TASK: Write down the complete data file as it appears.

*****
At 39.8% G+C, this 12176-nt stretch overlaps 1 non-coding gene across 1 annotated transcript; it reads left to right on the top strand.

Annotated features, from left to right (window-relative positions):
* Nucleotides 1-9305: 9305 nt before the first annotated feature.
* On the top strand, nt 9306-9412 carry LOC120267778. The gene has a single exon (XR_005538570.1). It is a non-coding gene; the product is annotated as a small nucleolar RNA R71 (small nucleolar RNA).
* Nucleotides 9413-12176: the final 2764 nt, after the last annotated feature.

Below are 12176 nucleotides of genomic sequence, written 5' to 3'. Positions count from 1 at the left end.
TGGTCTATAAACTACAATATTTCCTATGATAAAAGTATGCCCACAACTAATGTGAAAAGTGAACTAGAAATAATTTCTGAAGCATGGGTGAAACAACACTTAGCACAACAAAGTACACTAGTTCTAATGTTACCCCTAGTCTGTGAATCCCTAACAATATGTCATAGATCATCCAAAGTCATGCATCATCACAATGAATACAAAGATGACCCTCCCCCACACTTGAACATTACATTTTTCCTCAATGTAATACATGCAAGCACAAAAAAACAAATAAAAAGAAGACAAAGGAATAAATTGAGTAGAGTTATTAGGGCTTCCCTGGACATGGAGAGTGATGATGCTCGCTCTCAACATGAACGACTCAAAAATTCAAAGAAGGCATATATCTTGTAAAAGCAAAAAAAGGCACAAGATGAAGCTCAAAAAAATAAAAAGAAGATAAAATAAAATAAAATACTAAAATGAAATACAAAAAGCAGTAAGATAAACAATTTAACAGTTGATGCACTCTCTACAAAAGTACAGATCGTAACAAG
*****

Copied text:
At 39.8% G+C, this 12176-nt stretch overlaps 1 non-coding gene across 1 annotated transcript; it reads left to right on the top strand.

Annotated features, from left to right (window-relative positions):
* Nucleotides 1-9305: 9305 nt before the first annotated feature.
* On the top strand, nt 9306-9412 carry LOC120267778. The gene has a single exon (XR_005538570.1). It is a non-coding gene; the product is annotated as a small nucleolar RNA R71 (small nucleolar RNA).
* Nucleotides 9413-12176: the final 2764 nt, after the last annotated feature.

Below are 12176 nucleotides of genomic sequence, written 5' to 3'. Positions count from 1 at the left end.
TGGTCTATAAACTACAATATTTCCTATGATAAAAGTATGCCCACAACTAATGTGAAAAGTGAACTAGAAATAATTTCTGAAGCATGGGTGAAACAACACTTAGCACAACAAAGTACACTAGTTCTAATGTTACCCCTAGTCTGTGAATCCCTAACAATATGTCATAGATCATCCAAAGTCATGCATCATCACAATGAATACAAAGATGACCCTCCCCCACACTTGAACATTACATTTTTCCTCAATGTAATACATGCAAGCACAAAAAAACAAATAAAAAGAAGACAAAGGAATAAATTGAGTAGAGTTATTAGGGCTTCCCTGGACATGGAGAGTGATGATGCTCGCTCTCAACATGAACGACTCAAAAATTCAAAGAAGGCATATATCTTGTAAAAGCAAAAAAAGGCACAAGATGAAGCTCAAAAAAATAAAAAGAAGATAAAATAAAATAAAATACTAAAATGAAATACAAAAAGCAGTAAGATAAACAATTTAACAGTTGATGCACTCTCTACAAAAGTACAGATCGTAACAAG